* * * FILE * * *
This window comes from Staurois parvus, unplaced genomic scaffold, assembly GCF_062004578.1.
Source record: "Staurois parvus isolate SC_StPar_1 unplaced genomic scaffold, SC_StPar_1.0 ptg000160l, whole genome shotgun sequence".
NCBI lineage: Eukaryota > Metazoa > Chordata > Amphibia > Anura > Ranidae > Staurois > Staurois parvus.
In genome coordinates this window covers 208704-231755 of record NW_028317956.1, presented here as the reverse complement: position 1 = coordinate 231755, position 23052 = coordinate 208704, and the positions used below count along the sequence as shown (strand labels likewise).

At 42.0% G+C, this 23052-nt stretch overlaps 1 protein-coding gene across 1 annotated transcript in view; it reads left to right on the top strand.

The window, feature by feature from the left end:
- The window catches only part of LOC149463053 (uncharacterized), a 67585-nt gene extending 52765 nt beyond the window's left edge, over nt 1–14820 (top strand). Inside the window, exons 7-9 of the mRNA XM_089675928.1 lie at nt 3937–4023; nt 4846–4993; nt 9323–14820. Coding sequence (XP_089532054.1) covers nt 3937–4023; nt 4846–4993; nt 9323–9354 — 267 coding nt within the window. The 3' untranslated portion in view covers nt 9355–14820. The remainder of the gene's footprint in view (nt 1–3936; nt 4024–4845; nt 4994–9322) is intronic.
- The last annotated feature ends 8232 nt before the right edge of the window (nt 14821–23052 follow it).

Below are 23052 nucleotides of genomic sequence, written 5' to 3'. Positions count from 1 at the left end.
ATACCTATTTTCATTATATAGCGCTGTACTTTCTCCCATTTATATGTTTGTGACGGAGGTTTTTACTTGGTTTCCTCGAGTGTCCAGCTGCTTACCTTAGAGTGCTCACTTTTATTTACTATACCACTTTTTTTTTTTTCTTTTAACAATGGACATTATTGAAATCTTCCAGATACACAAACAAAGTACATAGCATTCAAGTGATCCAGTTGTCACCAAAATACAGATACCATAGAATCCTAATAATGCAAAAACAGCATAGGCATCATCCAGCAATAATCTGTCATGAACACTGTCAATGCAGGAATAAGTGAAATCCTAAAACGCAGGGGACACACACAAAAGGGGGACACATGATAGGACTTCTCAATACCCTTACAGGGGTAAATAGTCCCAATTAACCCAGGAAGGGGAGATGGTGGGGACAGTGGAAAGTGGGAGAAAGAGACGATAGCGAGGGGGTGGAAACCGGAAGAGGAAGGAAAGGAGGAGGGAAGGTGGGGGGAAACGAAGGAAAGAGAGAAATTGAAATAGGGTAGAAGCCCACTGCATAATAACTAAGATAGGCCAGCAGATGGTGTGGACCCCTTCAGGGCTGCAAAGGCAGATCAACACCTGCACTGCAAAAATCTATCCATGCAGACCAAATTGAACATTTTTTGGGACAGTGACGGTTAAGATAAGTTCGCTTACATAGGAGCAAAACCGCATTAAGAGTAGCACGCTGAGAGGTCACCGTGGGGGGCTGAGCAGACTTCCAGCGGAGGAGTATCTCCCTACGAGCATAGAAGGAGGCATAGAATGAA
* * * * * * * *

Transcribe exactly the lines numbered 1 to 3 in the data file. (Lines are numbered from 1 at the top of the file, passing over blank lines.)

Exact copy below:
This window comes from Staurois parvus, unplaced genomic scaffold, assembly GCF_062004578.1.
Source record: "Staurois parvus isolate SC_StPar_1 unplaced genomic scaffold, SC_StPar_1.0 ptg000160l, whole genome shotgun sequence".
NCBI lineage: Eukaryota > Metazoa > Chordata > Amphibia > Anura > Ranidae > Staurois > Staurois parvus.